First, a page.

Album Reviews

Sandra Kolstad – (Nothing Lasts) Forever

(Trust Me) UK release date: 24 September 2012


A little ambition never hurt anybody. Too much ambition, however, can spell trouble – particularly for those weary souls whose initial credibility declined inexorably into half-baked gimmickry (we’re looking at you, Muse). Yet there are exceptions. With regards to Norway’s Sandra Kolstad, one suspects that a breakthrough (which appears to be imminent) would be the result not of a self-serving dilution of the formula, but of the very opposite – sheer single-mindedness – combined with a several years of graft in the form of a tireless touring schedule.

Indeed, Sandra has pushed on since 2009 debut EP All That We Are and last year’s full-length follow-up CRUX – both of which garnered praise and commercial success in her home country – and her particular brand of smart electro-pop is now staring widespread recognition square in the face. Which will blink first?

Like Austra‘s Katie Stelmanis, Kolstad is a classically trained pianist; like Stelmanis, hers is a high-brow background that seeps into her chosen genre like a premium vodka poured into warm Panda Cola: the measured, intoxicating liquor of pure musicianship offset by the syrupy sweetness of a proud and pronounced pop sensibility. The result is a sophomore LP drawn from the same draft that produced the likes of Robyn, Karin Dreijer Andersson and Annie (like Kolstad, a Norwegian in Berlin).

All stops are pulled out for opening track The First Deception (The First Guarantee), an uncompromisingly sinister track in which less is more and a touch of discord pricks the ear. Kolstad clearly knows that she has to start as she means to go on: “The first perception is the unchangeable, the only unchangeable,” she delivers as the soundscape broods between sparse thuds.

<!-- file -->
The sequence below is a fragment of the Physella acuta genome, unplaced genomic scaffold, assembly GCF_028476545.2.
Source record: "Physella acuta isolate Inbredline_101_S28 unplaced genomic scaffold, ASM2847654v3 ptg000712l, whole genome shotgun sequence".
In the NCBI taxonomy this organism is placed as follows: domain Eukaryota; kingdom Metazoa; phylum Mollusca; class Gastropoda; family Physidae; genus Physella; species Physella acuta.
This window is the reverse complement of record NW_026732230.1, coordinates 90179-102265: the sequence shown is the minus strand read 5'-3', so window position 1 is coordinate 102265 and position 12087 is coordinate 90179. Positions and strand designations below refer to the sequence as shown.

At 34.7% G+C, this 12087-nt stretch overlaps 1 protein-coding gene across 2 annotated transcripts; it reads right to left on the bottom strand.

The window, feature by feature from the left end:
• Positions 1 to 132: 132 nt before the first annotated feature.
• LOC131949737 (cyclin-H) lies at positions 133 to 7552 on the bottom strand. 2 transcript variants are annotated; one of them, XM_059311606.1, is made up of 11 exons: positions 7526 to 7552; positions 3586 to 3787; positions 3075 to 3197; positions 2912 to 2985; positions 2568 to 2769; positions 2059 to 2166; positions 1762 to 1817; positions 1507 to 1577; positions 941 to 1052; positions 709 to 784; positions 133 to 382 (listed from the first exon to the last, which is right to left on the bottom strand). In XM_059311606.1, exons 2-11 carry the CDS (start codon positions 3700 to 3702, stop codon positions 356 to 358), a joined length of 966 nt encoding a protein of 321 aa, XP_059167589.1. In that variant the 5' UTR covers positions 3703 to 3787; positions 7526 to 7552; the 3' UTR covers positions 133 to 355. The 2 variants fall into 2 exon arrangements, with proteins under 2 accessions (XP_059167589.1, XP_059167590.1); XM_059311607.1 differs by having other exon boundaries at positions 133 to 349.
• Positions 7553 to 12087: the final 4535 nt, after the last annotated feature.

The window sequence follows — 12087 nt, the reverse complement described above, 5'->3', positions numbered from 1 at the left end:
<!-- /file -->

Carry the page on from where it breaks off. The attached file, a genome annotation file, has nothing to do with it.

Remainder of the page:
Business quickly picks up with Kyrie (Elysion), a enjoyably gritty The Knife-alike, before early highlight The Young (Evil) Woman And The Ocean encapsulates the album’s raison d’etre: to juxtapose a theme of disturbing-yet-beautiful change against beats that beckon the blood as well as the brain. Discovery (Every Part A Part Of The Picture), similarly, sets lyrical insights to a track worthy of any dancefloor – and a chorus catchy enough to court any listener’s attention.

Then there’s The Well (We Will Change It All), a pulsating effort that has fast become one of Kolstad’s calling cards outside of Norway, which is itself smartly paired with other recent release (Don’t Ask) Right Now, perhaps the album’s most unequivocally radio-friendly number. If it’s a guilty pleasure, it has been well earned.

And just as one expects the sails to sag, Do The Dive (Gravity Animals) skitters into earshot. Featuring rapper Son Of Light, it’s a glitch-heavy dose of Nordic electro magnificence that wouldn’t sound out of place on Little Dragon‘s outstanding Ritual Unions; one of two LPs Kolstad listened to while composing (Nothing Lasts) Forever in solitude (the other being PJ Harvey‘s Let England Shake). Pure (And Punished), too, puts its foot to the floor like Royksopp bereft of their lightheartedness, and sets the album careering towards its coda with almost tangible momentum.

On the evidence she presents here, it is little wonder that Sandra Kolstad’s star is in the ascendance: each track feels that it has been carefully measured and thoughtfully delivered, but without compromising the ulterior motive – to make you move. Without doubt, a fine addition to the Scando-pop canon.


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